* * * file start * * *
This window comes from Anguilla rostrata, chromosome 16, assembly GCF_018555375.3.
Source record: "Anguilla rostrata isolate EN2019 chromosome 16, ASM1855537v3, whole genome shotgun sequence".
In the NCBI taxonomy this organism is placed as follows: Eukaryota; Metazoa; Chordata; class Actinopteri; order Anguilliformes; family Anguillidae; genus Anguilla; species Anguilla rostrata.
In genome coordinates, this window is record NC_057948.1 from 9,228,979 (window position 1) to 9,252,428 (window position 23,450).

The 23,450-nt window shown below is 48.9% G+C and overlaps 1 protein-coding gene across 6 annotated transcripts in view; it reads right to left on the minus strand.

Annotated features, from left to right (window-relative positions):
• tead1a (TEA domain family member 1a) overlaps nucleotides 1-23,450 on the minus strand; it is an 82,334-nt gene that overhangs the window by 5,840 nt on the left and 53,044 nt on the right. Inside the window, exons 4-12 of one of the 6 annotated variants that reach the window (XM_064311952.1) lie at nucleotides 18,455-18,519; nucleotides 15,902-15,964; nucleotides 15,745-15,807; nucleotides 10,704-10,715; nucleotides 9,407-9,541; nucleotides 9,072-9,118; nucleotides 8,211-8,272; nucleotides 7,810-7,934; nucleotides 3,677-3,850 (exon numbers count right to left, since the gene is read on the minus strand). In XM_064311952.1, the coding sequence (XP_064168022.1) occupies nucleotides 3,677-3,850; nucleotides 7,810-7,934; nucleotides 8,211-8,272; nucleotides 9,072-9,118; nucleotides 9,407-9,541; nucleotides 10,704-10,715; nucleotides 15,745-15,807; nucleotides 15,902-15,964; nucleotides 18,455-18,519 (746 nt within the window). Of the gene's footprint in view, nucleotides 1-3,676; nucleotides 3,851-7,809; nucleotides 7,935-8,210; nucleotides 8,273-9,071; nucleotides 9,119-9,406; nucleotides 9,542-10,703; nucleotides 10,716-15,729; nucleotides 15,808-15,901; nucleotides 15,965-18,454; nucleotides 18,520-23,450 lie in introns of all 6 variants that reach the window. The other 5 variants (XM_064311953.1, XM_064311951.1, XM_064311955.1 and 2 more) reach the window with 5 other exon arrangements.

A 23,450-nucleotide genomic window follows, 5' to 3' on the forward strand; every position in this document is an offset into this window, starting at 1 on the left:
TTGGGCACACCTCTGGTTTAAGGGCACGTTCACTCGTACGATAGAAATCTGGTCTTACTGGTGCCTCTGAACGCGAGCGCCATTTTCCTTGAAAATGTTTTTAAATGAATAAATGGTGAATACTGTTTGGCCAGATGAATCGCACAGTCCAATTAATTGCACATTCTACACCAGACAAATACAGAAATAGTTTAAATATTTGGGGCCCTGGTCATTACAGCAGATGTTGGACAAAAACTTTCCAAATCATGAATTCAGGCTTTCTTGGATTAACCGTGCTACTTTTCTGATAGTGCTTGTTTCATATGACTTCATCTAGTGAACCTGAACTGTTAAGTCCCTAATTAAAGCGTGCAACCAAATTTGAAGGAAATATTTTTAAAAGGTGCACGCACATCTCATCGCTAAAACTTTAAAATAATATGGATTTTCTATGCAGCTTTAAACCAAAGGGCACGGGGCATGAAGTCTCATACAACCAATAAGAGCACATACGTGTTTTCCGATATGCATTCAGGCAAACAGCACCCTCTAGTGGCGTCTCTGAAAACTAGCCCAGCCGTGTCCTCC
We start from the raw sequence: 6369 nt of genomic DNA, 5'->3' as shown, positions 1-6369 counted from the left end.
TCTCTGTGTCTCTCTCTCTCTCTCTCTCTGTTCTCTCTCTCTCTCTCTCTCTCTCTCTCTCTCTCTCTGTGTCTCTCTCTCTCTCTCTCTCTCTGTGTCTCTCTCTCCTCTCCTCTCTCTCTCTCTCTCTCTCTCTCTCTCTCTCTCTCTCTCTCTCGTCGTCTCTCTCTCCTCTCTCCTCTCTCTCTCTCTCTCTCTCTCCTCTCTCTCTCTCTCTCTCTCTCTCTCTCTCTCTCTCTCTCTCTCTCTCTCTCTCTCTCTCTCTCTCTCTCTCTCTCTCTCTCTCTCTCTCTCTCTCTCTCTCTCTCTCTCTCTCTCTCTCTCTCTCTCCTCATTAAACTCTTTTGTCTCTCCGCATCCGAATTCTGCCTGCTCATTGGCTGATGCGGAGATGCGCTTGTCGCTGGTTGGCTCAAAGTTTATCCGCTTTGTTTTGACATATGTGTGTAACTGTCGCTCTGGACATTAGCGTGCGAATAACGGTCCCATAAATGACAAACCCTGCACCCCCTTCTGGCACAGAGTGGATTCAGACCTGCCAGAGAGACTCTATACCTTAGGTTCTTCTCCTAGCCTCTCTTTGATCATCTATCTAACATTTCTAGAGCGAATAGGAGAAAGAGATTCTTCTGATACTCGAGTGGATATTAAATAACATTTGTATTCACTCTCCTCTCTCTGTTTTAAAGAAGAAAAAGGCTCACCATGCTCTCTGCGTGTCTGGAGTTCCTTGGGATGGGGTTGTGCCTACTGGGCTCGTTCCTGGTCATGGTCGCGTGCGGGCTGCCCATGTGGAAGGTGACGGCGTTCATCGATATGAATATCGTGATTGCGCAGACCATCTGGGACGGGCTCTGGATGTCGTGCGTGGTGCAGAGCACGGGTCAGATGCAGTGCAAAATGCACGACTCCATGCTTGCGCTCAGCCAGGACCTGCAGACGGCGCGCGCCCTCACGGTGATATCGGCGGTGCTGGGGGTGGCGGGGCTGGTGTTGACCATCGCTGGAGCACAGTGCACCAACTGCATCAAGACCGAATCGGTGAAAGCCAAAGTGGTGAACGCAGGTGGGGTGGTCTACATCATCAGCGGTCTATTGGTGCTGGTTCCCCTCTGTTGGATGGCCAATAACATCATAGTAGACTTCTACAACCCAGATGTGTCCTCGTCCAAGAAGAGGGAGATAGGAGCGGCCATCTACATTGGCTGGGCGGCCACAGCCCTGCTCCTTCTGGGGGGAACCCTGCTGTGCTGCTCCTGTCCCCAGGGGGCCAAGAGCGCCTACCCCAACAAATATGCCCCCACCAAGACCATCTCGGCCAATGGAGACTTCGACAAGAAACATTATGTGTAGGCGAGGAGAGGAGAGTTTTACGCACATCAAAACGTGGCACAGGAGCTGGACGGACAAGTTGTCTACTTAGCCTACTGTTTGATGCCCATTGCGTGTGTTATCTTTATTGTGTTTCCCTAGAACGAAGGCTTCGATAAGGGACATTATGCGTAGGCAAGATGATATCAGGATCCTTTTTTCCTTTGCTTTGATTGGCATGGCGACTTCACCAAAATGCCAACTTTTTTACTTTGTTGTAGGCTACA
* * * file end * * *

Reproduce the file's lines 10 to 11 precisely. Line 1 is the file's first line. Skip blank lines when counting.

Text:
We start from the raw sequence: 6369 nt of genomic DNA, 5'->3' as shown, positions 1-6369 counted from the left end.
TCTCTGTGTCTCTCTCTCTCTCTCTCTCTGTTCTCTCTCTCTCTCTCTCTCTCTCTCTCTCTCTCTCTGTGTCTCTCTCTCTCTCTCTCTCTCTGTGTCTCTCTCTCCTCTCCTCTCTCTCTCTCTCTCTCTCTCTCTCTCTCTCTCTCTCTCTCTCGTCGTCTCTCTCTCCTCTCTCCTCTCTCTCTCTCTCTCTCTCTCCTCTCTCTCTCTCTCTCTCTCTCTCTCTCTCTCTCTCTCTCTCTCTCTCTCTCTCTCTCTCTCTCTCTCTCTCTCTCTCTCTCTCTCTCTCTCTCTCTCTCTCTCTCTCTCTCTCTCTCTCTCTCTCTCCTCATTAAACTCTTTTGTCTCTCCGCATCCGAATTCTGCCTGCTCATTGGCTGATGCGGAGATGCGCTTGTCGCTGGTTGGCTCAAAGTTTATCCGCTTTGTTTTGACATATGTGTGTAACTGTCGCTCTGGACATTAGCGTGCGAATAACGGTCCCATAAATGACAAACCCTGCACCCCCTTCTGGCACAGAGTGGATTCAGACCTGCCAGAGAGACTCTATACCTTAGGTTCTTCTCCTAGCCTCTCTTTGATCATCTATCTAACATTTCTAGAGCGAATAGGAGAAAGAGATTCTTCTGATACTCGAGTGGATATTAAATAACATTTGTATTCACTCTCCTCTCTCTGTTTTAAAGAAGAAAAAGGCTCACCATGCTCTCTGCGTGTCTGGAGTTCCTTGGGATGGGGTTGTGCCTACTGGGCTCGTTCCTGGTCATGGTCGCGTGCGGGCTGCCCATGTGGAAGGTGACGGCGTTCATCGATATGAATATCGTGATTGCGCAGACCATCTGGGACGGGCTCTGGATGTCGTGCGTGGTGCAGAGCACGGGTCAGATGCAGTGCAAAATGCACGACTCCATGCTTGCGCTCAGCCAGGACCTGCAGACGGCGCGCGCCCTCACGGTGATATCGGCGGTGCTGGGGGTGGCGGGGCTGGTGTTGACCATCGCTGGAGCACAGTGCACCAACTGCATCAAGACCGAATCGGTGAAAGCCAAAGTGGTGAACGCAGGTGGGGTGGTCTACATCATCAGCGGTCTATTGGTGCTGGTTCCCCTCTGTTGGATGGCCAATAACATCATAGTAGACTTCTACAACCCAGATGTGTCCTCGTCCAAGAAGAGGGAGATAGGAGCGGCCATCTACATTGGCTGGGCGGCCACAGCCCTGCTCCTTCTGGGGGGAACCCTGCTGTGCTGCTCCTGTCCCCAGGGGGCCAAGAGCGCCTACCCCAACAAATATGCCCCCACCAAGACCATCTCGGCCAATGGAGACTTCGACAAGAAACATTATGTGTAGGCGAGGAGAGGAGAGTTTTACGCACATCAAAACGTGGCACAGGAGCTGGACGGACAAGTTGTCTACTTAGCCTACTGTTTGATGCCCATTGCGTGTGTTATCTTTATTGTGTTTCCCTAGAACGAAGGCTTCGATAAGGGACATTATGCGTAGGCAAGATGATATCAGGATCCTTTTTTCCTTTGCTTTGATTGGCATGGCGACTTCACCAAAATGCCAACTTTTTTACTTTGTTGTAGGCTACA